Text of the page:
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  1. #211
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    Default I locked our toddler in his room every night to save my marriage

    Quote Originally Posted by PlayNice View Post
    [.

    How do I know? I have a background in developmental psychology and I know that they inflicted severe, uncomforted distress on their child.

    You don't have to remember an event to be significantly conditioned by it, and trauma like ESPECIALLY during the first five years of life changes a child.
    No one is saying it's a nice situation but I certainly think 3 nights of screaming is better than 6 months of endless tantrum-filled nights and exhausted, resentful parents.

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  3. #212
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    I really think the parents could have explored other options. There are two of them; it can be helpful to tag team these things, one gets an uninterrupted night's sleep to stay sane, the other comforts the toddler. Then vice versa the next night. No - it doesn't leave much time for a movie, dinner and wine together once kids are silently in bed - but a lot of the time as parents we seem to forget This Too Shall Pass. As Trish said, the kids move out and we're left with hubby alone for the rest of our lives! So much time in the future to have snuggles & dates and alone time. I just think while kids are under 5, their needs *are* put first (in terms of essential comfort and emotional security, NOT unreasonable demands) and the rest can come later. These are the building block years of their lives.

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  5. #213
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    Default Re: I locked our toddler in his room every night to save my marriage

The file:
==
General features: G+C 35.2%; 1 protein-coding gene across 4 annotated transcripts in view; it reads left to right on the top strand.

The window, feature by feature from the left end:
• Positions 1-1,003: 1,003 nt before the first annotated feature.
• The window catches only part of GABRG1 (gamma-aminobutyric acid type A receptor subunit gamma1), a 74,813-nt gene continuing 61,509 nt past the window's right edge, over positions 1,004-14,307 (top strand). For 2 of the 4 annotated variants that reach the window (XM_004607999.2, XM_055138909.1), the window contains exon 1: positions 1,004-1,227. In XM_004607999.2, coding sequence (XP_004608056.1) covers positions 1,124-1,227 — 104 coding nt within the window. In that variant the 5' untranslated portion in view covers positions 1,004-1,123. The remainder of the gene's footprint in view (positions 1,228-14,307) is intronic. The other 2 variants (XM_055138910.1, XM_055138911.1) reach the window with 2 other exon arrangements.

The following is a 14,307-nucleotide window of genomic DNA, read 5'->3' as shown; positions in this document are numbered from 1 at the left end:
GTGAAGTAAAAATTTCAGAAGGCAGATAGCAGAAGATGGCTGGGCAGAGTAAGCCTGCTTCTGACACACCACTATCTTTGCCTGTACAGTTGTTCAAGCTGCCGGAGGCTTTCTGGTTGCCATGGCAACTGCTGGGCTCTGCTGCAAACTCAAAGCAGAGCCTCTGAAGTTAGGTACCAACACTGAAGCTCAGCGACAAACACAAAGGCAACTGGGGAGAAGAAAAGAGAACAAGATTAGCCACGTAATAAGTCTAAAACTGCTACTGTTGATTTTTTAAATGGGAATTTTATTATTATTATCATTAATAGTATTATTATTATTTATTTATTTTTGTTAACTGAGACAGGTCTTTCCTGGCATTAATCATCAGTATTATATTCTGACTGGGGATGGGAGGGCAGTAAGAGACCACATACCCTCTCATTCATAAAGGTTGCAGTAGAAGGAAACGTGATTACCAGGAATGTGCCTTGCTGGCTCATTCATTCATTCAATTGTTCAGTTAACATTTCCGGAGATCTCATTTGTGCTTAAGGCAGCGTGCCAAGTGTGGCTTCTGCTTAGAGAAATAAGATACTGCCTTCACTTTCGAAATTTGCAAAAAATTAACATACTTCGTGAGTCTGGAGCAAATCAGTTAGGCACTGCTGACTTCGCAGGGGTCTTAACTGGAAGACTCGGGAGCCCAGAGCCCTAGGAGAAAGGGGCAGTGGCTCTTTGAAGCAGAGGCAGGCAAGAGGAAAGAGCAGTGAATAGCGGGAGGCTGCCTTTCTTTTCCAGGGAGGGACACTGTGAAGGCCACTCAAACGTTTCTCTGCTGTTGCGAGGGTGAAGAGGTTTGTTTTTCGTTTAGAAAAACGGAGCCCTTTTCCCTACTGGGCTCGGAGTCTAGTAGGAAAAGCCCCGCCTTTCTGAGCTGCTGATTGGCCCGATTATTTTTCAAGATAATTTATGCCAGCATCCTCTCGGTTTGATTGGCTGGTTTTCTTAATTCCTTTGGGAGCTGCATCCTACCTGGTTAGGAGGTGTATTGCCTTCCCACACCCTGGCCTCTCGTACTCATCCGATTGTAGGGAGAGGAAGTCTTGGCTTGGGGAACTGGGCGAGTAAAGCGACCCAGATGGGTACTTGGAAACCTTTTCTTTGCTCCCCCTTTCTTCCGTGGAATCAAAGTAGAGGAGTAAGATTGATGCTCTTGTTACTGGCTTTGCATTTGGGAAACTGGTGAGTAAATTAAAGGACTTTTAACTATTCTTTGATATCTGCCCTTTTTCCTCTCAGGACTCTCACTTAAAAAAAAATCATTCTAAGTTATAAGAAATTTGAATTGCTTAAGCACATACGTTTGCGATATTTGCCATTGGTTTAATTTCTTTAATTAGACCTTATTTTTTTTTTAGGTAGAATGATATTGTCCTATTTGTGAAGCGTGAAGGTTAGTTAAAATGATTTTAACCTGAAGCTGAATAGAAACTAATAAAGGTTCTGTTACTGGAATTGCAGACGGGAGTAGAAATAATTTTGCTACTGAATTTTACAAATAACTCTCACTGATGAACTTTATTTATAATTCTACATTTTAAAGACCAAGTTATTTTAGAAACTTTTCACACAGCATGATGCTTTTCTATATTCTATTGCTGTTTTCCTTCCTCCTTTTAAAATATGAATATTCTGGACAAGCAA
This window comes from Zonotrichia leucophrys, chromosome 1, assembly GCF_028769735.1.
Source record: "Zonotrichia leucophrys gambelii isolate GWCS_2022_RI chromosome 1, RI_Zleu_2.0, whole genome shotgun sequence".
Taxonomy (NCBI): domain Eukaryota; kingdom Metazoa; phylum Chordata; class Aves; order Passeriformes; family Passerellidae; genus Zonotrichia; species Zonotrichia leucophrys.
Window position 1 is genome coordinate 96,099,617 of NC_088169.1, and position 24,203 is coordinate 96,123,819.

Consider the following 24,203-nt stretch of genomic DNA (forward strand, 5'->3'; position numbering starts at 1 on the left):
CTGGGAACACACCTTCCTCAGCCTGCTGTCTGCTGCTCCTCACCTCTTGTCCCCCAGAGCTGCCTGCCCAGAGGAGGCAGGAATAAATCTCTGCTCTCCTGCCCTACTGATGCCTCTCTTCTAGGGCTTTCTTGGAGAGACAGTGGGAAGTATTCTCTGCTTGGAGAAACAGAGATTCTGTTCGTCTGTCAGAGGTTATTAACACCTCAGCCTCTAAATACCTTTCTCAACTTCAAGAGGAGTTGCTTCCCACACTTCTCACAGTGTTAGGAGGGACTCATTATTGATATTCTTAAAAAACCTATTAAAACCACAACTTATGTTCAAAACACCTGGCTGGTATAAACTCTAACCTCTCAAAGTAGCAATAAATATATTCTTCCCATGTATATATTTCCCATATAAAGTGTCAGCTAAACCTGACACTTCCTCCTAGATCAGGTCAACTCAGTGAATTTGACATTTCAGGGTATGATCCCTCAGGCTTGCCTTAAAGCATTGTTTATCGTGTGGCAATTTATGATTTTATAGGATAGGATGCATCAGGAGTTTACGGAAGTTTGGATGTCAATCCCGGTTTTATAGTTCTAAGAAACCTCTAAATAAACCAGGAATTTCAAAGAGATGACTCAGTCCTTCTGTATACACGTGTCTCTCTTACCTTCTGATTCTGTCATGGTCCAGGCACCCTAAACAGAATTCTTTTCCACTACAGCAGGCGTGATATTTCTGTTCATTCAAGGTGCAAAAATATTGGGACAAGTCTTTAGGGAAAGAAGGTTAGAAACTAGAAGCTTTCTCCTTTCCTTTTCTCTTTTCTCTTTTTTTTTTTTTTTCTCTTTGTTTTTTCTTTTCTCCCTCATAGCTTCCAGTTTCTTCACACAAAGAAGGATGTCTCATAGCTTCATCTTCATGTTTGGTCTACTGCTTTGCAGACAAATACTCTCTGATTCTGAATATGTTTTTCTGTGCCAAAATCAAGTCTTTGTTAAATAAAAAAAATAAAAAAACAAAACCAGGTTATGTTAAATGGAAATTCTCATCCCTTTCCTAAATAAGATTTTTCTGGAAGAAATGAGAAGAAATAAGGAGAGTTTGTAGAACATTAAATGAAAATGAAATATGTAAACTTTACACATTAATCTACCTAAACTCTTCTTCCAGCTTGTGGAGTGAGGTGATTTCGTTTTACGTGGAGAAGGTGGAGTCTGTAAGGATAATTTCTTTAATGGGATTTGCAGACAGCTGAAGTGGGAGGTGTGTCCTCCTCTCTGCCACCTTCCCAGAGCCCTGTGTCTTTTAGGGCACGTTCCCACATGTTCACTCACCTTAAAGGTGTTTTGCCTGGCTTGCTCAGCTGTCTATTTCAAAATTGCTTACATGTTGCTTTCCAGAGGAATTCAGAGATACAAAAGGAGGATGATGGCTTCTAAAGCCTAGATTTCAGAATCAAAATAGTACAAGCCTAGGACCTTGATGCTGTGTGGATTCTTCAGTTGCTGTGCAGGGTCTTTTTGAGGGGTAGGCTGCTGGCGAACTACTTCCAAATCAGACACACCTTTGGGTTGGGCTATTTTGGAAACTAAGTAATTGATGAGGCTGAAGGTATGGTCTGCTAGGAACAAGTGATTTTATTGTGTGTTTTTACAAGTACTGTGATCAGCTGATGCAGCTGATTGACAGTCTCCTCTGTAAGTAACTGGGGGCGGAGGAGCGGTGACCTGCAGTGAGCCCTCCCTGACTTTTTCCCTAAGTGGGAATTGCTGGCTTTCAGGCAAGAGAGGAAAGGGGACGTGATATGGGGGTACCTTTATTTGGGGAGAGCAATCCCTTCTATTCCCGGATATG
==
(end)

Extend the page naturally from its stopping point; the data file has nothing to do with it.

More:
I agree with borntobe about tag teaming it. We have a 4yo and a 3mo. Our 4yo is too anxious to sleep alone, so we have to take one each, which means we're all sleeping ok. It's not optimal for our relationship, but our older son's mental health has to take priority. It won't be forever.

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  7. #214
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    Default Re: I locked our toddler in his room every night to save my marriage

    Quote Originally Posted by PlayNice View Post
    [HTML]Sonny cried his lungs out for three solid hours, a hideous, guttural sound that haunts me to this day. In the morning, he was curled up asleep by the door.
    When I dropped him at nursery, Sonny was like a zombie, and when I collected him that evening, a concerned carer took me to one side and asked if everything was ok at home. Apparently Sonny had fallen asleep face-first in his lunch. His voice was hoarse.
    ‘Oh, he just had a bad night,’ I stammered, but was filled was a terrible sense of shame. I felt cruel and heartless — but I also felt that we had to hold our nerve. After all, this was our last hope.
    Things improved slightly on the second night. Sonny cried for an hour, but didn’t batter at the door, nor did he wake in the night. And, on the third night, he finally stayed in bed and slept through. The message had got through: there was no point trying to escape[/HTML]

    Highlighting mine.

    How do I know? I have a background in developmental psychology and I know that they inflicted severe, uncomforted distress on their child.

    You don't have to remember an event to be significantly conditioned by it, and trauma like ESPECIALLY during the first five years of life changes a child.
    I apologize, you are a professional and would know these things. I still disagree that this would be scaring to most children though. I was wrong to say it wouldn't scar a child based on my own experience but I still don't think you can slam these parents for doing what I see as the last possible option.

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  8. #215
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    Quote Originally Posted by princessleah View Post
    I still disagree that this would be scaring to most children though.